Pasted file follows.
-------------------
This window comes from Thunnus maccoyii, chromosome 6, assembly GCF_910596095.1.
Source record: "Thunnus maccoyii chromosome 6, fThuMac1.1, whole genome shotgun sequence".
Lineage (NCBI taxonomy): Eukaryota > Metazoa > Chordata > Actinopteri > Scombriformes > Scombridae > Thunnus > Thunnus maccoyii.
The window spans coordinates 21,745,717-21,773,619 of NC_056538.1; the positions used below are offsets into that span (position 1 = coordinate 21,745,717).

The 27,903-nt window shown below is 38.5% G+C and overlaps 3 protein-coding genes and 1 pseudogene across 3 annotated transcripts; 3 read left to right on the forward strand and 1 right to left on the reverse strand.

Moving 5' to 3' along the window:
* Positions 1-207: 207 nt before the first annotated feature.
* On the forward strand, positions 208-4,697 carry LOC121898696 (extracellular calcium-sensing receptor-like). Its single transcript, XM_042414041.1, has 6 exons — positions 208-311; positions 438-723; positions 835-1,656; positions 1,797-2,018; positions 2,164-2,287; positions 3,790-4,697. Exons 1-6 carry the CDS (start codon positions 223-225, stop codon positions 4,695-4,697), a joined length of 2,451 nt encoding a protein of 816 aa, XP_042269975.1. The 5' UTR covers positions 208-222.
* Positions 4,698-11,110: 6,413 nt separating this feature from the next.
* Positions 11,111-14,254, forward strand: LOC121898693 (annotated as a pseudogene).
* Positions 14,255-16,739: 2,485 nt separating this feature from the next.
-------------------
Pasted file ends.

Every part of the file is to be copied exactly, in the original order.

This window comes from Thunnus maccoyii, chromosome 6, assembly GCF_910596095.1.
Source record: "Thunnus maccoyii chromosome 6, fThuMac1.1, whole genome shotgun sequence".
Lineage (NCBI taxonomy): Eukaryota > Metazoa > Chordata > Actinopteri > Scombriformes > Scombridae > Thunnus > Thunnus maccoyii.
The window spans coordinates 21,745,717-21,773,619 of NC_056538.1; the positions used below are offsets into that span (position 1 = coordinate 21,745,717).

The 27,903-nt window shown below is 38.5% G+C and overlaps 3 protein-coding genes and 1 pseudogene across 3 annotated transcripts; 3 read left to right on the forward strand and 1 right to left on the reverse strand.

Moving 5' to 3' along the window:
* Positions 1-207: 207 nt before the first annotated feature.
* On the forward strand, positions 208-4,697 carry LOC121898696 (extracellular calcium-sensing receptor-like). Its single transcript, XM_042414041.1, has 6 exons — positions 208-311; positions 438-723; positions 835-1,656; positions 1,797-2,018; positions 2,164-2,287; positions 3,790-4,697. Exons 1-6 carry the CDS (start codon positions 223-225, stop codon positions 4,695-4,697), a joined length of 2,451 nt encoding a protein of 816 aa, XP_042269975.1. The 5' UTR covers positions 208-222.
* Positions 4,698-11,110: 6,413 nt separating this feature from the next.
* Positions 11,111-14,254, forward strand: LOC121898693 (annotated as a pseudogene).
* Positions 14,255-16,739: 2,485 nt separating this feature from the next.